37 1/2 x 28 1/4 in.
Artist’s Proof (A.P.) edition of 25
Pencil signed and numbered
A selection of works from 1982-1990
12 NOVEMBER – 14 DECEMBER
Opening night on Thrusday, November 12
From 6.00 pm
Keith Haring was and remains an irreplaceable symbol of the freedom that ate metropolitan streets and drank the night air of that wonderfully accursed place, the East Village. His art work has a marvelous capacity to convey the spiritual anarchy of an artist outside the normal confines. Haring has become the one most loved artists by the younger generations on every continent. He has gained an indefinable number of admirers who can be found everywhere, whether among the ranks of the wealthy and middle class, or on the impersonal edges of our cities, where walls and graffiti form the open air salon of the young. It is sobering to reflect the extent to which an artist, year after year, is able to exert an influence on the culture of vast numbers of people.
Haring was shaped by the street spirit of an overflowing and uncontrollable phenomenon of the eighties, know as “Street Art”. However, it is important to look at Haring’s whole body of work, and not just his graffiti work. Keith Haring seems to have been the spokesman for a “political” art with a powerful capacity for communication. His paintings on canvas, chalk drawings on black paper, and his graphic works were to become a far more subtle means of communication than the sledgehammer methods of graffiti on a grand scale.
Effortless, but also in the depth of its own signs, brought to the highest degree of formal childishness, Haring’s work shows how synthesis is not just the beginning, but also the endpoint of any progressive evolution. Beyond the aesthetic style, beats and throbs the morality of the artist, ready to attack the eyes, the heart, and the head of every observer.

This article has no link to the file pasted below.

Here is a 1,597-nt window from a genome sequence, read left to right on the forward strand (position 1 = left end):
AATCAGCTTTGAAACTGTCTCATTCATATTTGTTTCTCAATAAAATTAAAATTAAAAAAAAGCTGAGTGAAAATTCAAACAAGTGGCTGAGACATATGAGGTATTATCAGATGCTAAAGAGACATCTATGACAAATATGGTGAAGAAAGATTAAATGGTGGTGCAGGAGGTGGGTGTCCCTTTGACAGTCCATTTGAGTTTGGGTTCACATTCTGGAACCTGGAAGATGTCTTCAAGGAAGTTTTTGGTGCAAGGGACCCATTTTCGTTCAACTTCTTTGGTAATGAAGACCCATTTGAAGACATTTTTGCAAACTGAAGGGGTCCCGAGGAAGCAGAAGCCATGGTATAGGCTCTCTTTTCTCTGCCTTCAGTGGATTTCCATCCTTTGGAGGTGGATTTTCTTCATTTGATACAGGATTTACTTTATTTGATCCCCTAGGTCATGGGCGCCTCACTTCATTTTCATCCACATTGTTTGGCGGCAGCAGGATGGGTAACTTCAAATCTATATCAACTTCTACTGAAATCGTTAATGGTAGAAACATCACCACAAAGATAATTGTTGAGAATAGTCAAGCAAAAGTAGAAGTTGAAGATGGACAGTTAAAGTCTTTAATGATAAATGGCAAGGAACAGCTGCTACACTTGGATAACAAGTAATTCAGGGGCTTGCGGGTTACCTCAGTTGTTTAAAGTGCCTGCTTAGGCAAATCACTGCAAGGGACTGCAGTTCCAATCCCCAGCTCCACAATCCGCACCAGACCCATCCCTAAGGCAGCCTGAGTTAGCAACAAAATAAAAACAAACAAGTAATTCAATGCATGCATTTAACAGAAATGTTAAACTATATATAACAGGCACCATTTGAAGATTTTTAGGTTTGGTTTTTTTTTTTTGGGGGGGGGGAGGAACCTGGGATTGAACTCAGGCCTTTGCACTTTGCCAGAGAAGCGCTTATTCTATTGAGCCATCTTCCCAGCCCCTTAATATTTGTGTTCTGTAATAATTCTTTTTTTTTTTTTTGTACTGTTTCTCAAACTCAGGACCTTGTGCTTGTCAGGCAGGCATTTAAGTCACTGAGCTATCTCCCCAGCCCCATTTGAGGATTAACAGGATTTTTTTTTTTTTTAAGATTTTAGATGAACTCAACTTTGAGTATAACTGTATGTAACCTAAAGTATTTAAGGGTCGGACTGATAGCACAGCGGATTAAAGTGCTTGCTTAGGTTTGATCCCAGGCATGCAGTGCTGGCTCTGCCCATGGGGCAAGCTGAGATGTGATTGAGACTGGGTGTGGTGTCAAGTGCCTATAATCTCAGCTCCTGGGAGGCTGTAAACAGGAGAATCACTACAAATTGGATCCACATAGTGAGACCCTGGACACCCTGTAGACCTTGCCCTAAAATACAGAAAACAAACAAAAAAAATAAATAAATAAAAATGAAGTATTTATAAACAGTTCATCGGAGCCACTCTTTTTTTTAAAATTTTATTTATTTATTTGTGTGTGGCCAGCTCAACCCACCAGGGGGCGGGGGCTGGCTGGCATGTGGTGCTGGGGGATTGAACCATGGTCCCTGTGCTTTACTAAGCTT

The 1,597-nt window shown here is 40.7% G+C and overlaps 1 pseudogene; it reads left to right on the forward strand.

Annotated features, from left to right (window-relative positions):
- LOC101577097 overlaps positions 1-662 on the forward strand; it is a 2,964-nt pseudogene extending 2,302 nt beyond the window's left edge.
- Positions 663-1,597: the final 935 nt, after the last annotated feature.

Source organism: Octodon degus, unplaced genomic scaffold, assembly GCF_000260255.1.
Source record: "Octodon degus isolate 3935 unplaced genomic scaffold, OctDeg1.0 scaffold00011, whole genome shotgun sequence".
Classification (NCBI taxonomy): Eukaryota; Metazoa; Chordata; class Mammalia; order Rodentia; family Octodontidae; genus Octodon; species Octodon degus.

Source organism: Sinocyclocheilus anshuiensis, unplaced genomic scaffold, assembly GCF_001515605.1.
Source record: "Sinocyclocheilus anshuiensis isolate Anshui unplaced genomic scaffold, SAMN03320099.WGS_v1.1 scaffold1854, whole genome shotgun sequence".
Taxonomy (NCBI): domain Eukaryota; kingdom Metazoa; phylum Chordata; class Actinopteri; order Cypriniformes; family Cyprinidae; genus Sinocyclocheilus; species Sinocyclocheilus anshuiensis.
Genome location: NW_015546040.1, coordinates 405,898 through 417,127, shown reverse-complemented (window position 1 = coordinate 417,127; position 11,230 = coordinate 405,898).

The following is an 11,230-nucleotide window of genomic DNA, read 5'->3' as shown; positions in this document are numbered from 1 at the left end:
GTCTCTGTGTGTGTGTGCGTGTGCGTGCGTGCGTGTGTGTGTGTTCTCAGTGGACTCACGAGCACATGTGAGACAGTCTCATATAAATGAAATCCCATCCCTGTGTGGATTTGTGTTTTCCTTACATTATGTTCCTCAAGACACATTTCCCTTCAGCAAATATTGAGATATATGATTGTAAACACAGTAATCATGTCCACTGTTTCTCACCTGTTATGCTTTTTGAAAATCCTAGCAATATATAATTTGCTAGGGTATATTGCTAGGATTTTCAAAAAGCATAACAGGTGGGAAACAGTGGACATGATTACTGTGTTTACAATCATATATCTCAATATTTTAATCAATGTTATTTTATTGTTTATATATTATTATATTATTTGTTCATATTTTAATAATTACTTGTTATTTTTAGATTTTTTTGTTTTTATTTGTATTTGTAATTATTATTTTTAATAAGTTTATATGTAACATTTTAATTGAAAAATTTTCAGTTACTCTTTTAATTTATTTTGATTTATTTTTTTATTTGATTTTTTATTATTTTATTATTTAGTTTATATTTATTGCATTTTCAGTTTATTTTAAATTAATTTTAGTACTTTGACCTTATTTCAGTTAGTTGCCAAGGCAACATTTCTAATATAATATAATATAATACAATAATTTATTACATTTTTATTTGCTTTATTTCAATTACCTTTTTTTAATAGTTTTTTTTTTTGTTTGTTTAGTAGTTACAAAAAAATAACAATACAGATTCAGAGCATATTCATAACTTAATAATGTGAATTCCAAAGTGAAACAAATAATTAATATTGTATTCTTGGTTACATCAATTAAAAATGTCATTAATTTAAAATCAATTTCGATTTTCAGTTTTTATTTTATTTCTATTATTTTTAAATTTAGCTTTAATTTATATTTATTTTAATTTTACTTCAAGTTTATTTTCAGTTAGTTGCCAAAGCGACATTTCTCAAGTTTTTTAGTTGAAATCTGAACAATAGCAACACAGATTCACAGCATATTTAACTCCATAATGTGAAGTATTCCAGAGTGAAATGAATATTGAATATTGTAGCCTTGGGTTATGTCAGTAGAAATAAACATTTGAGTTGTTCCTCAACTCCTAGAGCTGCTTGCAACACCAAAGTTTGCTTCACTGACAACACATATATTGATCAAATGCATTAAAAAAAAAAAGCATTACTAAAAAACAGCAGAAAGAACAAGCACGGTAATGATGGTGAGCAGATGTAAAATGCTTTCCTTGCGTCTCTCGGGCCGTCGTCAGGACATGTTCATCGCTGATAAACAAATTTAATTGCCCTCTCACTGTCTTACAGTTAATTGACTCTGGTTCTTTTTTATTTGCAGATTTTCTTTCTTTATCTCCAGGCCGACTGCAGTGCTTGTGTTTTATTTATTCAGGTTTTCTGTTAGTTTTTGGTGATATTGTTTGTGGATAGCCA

The messages are easy to decode, but have behind them, a long path of ethical development that has endowed their contents with great structural force. Frenzied consumption, global dehumanization of the human race, increasing levels of pollution, sexual prohibitions, prejudice against homosexuals, and social phobias amidst systematic automatisms and robotisms, are just a few of the many messages that Keith Haring’s art works deals with.
The genius of his artwork not only lies in the messages, but also in the brilliant manner in which Haring tackled these risky subjects. The emergence of animals at the center of new and universal concepts of purity, children who find their way to the hub of the metropolitan scene, symbolic pyramids, cheerful pregnancies, flying angels, amorous couplings, these are just some of the images that Keith Haring’s whole course of development has clung to this double track of themes, that his irony turns into a single, pictorial body where gaiety and softness becomes the radiant surface of a complex body of work.